Increased use of criminal background checks by employers to prescreen job applicants stems from the growth of claims alleging that an employer was negligent in hiring or retaining an employee who subsequently engaged in workplace violence or some other act that resulted in harm to a person (e.g., sexual assault) or property (e.g., theft). Many organizations also perform criminal background checks on current employees, either as a matter of course or prior to a promotion, transfer, or other change in the terms and conditions of employment.
Companies that use criminal background checks should examine and understand the Equal Employment Opportunity Commission’s (EEOC’s) related guidance.
Generally, it is not practical for employers to perform criminal background checks in-house. The result has been the emergence of third-party service providers whose business is to conduct background screening for employers. These providers, as a rule, are better equipped to conduct thorough and accurate background screening, assuming they adhere to certain guidelines and practices.
Motor vehicle records
Employers should always check the driving record of any individual who will operate an organization vehicle at any time or who will drive personal or rental vehicles on company business. A motor vehicle record typically lists license status, license class, expiration date, traffic violations, arrests and convictions for driving under the influence, and license suspensions or cancellations.
Specific industry mandates
For some jobs, federal or state law may require a background investigation. These include jobs in health care, child care, education and public transportation, among others. Employers will want to check with legal counsel for compliance requirements in the states in which they have employees.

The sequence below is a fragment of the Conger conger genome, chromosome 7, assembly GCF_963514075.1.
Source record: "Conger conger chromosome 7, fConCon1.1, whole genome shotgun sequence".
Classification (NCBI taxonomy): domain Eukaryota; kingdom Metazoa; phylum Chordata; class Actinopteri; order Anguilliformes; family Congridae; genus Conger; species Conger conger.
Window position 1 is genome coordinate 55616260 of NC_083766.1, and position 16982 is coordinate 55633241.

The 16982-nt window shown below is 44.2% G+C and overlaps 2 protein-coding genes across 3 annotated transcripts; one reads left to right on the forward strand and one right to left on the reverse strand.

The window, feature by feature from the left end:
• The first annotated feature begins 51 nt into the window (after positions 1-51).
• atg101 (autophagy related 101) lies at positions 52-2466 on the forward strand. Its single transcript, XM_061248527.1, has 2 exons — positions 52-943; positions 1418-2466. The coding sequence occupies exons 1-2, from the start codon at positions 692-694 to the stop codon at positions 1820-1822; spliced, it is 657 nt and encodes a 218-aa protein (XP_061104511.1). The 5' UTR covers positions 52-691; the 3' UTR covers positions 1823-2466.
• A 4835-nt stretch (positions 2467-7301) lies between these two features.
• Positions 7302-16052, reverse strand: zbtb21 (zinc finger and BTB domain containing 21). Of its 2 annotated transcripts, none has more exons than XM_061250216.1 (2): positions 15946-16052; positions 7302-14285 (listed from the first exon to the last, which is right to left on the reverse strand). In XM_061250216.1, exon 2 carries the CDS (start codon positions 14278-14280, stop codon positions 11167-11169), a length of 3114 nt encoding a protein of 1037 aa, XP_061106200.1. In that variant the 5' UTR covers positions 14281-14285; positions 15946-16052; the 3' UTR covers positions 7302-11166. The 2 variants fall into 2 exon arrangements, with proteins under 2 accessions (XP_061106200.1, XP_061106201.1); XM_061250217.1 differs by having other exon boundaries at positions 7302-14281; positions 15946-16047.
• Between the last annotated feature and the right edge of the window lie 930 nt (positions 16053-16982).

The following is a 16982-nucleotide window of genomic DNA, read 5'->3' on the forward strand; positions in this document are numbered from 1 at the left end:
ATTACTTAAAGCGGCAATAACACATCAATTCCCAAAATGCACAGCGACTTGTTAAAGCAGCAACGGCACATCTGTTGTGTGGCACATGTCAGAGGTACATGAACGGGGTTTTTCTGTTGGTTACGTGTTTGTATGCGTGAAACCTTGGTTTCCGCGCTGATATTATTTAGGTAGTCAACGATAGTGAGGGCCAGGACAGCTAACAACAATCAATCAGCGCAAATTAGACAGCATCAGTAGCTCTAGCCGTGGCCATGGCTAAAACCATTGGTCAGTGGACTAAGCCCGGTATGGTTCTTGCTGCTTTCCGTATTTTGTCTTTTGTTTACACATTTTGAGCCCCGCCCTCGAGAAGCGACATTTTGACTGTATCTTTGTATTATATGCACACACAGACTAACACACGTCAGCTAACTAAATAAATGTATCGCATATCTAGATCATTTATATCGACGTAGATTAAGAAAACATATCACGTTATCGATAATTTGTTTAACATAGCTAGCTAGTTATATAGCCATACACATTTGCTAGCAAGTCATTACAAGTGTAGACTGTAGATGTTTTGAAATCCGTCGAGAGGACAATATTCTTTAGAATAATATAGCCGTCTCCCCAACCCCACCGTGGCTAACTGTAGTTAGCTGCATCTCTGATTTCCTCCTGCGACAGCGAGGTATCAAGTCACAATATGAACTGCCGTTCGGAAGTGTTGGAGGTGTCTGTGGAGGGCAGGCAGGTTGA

If you think your rights as an employee have been violated, call us TODAY 718-674-1245 or message here for more information.
A “prescreened” offer of credit? What’s that?
Many companies that solicit new credit card accounts and insurance policies use pre screening to identify potential customers for the products they offer. Prescreened offers — sometimes called “preapproved” offers — are based on information in your credit report that indicates you meet criteria set by the offeror. Usually, prescreened solicitations come via mail, but you also may get them in a phone call or in an email.
How does pre-screening work?
Pre Screening works in one of two ways:
- a creditor or insurer establishes criteria, like a minimum credit score, and asks a consumer reporting company for a list of people in the company’s database who meet the criteria; or
- a creditor or insurer provides a list of potential customers to a consumer reporting company and asks the company to identify people on the list who meet certain criteria.
Can pre-screening hurt my credit report or credit score?
No. There will be “inquiries” on your credit report showing which companies obtained your information for pre screening, but those inquiries will not have a negative effect on your credit report or credit score.
Can I reduce the number of unsolicited credit and insurance offers I get?